A grieving teen lashes out in this dark comedy.
In a small town in Montana, 15-year-old Tiffany Templeton is “the toughest girl in the trailer park”—but no one knows she keeps a typewriter case filled with secrets hidden behind the laundromat. Tiffany used to be bullied for how fat her parents were, but then her father died unexpectedly last year. Her mother had bariatric surgery and now tracks her weight loss on the price sign in front of the town’s only gas station. Tiffany stays busy working on a play she wrote about young prostitutes who died in a fire in 1911—directed by her gay best friend and acted by a group of senior citizens. In scenes that flash back and forth in time, Tiffany reveals the events that led to her being sentenced to three months in juvenile detention. Fifield (The Flood Girls, 2016, etc.) succeeds in delivering a cast of quirky, unpredictable characters and an intriguing plot, especially when he focuses on the unspooling of Tiffany’s backstory. However, the uneven pace and several unfortunate flippant and insensitive remarks that misfire as humor are at odds with the otherwise strong writing. All main characters are white except for Tiffany’s probation officer, who is black.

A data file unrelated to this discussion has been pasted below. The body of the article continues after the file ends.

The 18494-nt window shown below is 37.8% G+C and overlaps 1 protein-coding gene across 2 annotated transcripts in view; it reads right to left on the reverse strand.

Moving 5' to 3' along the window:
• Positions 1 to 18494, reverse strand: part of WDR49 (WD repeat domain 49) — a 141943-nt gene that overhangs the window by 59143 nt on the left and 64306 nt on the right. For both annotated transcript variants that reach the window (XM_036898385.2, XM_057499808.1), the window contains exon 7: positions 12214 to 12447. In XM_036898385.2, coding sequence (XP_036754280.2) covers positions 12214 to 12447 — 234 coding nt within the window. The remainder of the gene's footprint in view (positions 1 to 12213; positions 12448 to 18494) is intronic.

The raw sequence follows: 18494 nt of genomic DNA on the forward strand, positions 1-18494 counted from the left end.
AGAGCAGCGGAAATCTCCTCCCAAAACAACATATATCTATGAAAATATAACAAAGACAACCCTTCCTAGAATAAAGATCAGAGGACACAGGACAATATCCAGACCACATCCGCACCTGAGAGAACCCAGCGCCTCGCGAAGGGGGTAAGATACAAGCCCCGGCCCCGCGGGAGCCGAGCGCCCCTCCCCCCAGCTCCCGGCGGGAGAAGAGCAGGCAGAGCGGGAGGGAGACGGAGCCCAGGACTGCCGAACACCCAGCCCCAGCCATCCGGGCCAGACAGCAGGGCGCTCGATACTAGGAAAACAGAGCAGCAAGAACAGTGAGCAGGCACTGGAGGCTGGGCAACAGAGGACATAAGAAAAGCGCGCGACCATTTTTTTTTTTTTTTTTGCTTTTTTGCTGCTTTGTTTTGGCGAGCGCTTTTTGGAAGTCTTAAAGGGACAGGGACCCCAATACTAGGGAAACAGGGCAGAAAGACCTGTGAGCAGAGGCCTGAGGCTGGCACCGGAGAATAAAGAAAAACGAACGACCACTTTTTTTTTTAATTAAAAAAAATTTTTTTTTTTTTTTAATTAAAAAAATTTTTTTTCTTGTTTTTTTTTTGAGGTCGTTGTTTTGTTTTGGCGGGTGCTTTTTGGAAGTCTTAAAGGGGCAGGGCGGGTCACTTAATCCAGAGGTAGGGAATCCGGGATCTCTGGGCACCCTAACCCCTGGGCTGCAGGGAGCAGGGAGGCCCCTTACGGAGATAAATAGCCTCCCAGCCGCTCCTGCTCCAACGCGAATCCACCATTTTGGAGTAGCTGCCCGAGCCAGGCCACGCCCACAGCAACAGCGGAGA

An ambitious tale that mostly falls flat. (Fiction. 12-18)